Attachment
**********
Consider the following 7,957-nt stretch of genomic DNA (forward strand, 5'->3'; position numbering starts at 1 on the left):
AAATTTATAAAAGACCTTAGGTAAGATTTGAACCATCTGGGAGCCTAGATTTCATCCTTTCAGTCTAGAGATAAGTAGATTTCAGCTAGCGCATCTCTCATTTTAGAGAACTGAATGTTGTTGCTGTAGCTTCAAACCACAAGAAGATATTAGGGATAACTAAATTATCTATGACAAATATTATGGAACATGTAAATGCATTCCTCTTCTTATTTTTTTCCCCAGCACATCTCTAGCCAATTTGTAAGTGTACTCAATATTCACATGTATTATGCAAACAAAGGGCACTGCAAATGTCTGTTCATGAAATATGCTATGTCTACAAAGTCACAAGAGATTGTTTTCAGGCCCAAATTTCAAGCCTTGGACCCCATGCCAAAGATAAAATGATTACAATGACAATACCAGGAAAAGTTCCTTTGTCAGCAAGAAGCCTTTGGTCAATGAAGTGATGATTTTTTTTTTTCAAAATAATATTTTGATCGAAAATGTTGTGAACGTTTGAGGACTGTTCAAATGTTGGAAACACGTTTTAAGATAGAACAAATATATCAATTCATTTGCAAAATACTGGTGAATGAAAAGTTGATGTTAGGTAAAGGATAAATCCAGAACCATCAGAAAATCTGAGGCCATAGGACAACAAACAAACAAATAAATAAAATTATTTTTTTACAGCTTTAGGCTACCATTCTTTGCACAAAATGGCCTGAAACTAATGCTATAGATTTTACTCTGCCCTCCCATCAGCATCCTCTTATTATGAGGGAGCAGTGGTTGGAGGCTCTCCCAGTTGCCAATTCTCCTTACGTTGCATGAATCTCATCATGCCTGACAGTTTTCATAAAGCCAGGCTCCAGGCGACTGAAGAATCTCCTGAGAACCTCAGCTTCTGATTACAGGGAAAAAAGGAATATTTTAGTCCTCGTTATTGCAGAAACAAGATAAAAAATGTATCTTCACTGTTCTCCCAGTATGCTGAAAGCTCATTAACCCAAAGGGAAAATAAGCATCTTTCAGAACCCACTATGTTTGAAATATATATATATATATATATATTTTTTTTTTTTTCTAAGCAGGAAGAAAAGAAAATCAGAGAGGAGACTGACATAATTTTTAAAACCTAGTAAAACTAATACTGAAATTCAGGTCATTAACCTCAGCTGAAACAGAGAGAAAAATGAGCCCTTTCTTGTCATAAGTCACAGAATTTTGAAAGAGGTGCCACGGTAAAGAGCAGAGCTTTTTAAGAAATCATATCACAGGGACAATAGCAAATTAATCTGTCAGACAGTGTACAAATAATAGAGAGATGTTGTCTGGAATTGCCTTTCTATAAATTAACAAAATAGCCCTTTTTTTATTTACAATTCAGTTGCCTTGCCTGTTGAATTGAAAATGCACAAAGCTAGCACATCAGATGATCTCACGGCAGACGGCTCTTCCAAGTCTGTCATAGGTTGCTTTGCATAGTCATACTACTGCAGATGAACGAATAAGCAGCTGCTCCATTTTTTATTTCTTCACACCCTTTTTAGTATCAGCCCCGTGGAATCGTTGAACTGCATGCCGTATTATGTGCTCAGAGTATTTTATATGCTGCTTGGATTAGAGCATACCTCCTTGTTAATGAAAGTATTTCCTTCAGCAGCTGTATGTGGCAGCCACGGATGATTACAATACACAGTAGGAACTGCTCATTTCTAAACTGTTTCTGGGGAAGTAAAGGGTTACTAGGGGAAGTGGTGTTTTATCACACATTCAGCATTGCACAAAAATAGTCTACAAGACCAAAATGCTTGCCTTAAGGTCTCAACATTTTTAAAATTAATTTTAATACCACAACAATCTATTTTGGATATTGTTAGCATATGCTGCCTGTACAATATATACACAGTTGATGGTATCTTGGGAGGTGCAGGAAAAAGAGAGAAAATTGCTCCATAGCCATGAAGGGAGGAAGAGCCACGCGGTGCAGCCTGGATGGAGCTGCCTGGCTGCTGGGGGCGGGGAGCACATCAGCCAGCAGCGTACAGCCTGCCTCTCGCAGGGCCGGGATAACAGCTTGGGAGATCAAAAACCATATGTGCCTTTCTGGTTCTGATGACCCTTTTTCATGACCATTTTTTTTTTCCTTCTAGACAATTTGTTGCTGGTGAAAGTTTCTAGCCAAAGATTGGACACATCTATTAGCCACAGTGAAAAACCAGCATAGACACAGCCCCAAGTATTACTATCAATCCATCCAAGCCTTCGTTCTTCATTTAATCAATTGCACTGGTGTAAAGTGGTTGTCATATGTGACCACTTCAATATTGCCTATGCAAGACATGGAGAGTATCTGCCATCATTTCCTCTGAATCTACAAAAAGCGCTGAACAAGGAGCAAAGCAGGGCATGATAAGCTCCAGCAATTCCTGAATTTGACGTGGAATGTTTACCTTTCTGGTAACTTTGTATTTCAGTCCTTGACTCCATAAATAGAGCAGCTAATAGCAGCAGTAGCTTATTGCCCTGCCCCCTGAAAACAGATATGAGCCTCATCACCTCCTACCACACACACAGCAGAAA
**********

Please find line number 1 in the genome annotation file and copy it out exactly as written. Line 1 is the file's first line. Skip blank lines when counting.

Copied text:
Consider the following 7,957-nt stretch of genomic DNA (forward strand, 5'->3'; position numbering starts at 1 on the left):